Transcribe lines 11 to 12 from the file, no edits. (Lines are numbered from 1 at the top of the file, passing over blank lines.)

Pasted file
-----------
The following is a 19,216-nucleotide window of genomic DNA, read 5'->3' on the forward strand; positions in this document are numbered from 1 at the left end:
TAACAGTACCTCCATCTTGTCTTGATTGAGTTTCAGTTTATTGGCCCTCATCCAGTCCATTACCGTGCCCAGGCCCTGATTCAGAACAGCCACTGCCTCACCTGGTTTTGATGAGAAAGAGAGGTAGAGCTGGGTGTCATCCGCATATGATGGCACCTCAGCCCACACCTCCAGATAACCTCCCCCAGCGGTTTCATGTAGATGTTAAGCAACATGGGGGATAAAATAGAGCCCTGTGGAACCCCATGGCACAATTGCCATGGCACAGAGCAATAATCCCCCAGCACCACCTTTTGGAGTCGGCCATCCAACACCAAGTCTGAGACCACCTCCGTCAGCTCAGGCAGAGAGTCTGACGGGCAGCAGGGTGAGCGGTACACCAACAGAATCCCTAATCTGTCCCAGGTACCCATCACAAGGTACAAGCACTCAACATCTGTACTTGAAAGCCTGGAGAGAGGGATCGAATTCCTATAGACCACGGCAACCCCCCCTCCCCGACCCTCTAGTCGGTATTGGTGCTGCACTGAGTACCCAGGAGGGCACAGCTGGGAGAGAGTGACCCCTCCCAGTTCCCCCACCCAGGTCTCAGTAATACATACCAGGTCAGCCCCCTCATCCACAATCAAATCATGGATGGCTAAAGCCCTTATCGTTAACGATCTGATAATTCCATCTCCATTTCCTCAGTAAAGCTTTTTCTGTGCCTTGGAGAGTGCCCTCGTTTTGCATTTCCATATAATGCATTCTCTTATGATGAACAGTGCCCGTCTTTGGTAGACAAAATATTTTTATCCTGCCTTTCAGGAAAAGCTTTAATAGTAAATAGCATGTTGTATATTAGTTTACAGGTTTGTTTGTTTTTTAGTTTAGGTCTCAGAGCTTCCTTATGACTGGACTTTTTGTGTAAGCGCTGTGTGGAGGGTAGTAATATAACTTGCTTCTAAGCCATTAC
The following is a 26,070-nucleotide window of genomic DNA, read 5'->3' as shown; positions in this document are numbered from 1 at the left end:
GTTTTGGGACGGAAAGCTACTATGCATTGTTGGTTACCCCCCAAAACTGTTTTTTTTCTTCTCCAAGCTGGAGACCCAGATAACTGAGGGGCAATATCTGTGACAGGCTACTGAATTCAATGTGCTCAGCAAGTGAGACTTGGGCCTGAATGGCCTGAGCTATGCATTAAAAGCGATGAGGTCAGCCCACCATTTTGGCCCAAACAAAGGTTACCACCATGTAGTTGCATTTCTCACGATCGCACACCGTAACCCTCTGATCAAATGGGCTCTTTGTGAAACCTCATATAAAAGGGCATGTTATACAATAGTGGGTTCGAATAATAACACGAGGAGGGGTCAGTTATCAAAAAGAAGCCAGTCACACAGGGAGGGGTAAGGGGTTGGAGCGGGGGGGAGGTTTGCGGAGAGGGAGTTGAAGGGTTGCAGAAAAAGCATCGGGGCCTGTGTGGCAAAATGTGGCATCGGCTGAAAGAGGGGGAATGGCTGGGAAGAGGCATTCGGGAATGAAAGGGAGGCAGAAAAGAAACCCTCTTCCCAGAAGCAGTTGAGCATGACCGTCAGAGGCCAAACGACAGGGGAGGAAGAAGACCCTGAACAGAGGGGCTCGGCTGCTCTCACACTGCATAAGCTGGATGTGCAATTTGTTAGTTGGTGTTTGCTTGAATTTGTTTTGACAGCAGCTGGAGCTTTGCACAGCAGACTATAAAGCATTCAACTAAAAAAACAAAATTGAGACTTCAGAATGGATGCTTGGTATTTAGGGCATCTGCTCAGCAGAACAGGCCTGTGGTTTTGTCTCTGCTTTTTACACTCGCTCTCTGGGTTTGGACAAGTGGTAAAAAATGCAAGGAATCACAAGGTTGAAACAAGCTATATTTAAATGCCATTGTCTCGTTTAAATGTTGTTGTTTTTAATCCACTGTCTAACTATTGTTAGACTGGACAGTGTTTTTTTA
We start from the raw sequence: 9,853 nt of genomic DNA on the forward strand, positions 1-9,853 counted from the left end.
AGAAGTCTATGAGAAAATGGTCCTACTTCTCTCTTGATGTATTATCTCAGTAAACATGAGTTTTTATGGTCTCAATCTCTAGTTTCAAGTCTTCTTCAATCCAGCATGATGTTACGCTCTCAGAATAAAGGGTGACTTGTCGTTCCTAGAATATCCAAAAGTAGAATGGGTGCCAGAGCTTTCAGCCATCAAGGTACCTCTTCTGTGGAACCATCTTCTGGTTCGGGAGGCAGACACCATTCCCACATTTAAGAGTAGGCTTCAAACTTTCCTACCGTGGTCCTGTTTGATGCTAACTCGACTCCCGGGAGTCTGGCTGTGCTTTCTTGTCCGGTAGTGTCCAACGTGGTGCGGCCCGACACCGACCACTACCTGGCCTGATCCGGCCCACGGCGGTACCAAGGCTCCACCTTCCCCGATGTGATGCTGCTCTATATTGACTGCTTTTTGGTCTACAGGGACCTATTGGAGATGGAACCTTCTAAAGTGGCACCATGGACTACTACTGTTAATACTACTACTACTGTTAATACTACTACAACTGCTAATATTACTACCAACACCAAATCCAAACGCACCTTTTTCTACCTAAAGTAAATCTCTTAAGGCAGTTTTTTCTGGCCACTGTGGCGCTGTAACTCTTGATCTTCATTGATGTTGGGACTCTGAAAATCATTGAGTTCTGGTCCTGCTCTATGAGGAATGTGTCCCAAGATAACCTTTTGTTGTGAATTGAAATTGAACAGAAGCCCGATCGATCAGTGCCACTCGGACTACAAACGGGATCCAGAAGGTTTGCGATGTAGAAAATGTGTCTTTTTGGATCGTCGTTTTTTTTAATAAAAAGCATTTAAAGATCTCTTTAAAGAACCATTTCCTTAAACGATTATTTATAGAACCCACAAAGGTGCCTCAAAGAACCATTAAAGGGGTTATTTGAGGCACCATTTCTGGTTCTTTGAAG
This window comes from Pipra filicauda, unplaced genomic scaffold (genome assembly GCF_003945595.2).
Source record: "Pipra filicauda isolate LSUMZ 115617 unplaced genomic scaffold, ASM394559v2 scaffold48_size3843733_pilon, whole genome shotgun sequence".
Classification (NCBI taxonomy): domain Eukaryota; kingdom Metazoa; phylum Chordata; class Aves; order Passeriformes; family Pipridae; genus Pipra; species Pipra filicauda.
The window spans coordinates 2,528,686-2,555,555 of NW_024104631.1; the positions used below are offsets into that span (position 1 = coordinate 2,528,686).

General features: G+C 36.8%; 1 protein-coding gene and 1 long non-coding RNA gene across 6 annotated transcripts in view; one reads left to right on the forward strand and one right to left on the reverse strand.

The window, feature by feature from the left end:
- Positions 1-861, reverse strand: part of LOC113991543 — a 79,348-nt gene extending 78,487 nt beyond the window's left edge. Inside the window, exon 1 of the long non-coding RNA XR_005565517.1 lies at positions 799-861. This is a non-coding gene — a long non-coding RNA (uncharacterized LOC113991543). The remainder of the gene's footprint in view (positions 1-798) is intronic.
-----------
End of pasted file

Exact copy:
General features: G+C 36.8%; 1 protein-coding gene and 1 long non-coding RNA gene across 6 annotated transcripts in view; one reads left to right on the forward strand and one right to left on the reverse strand.

The window, feature by feature from the left end: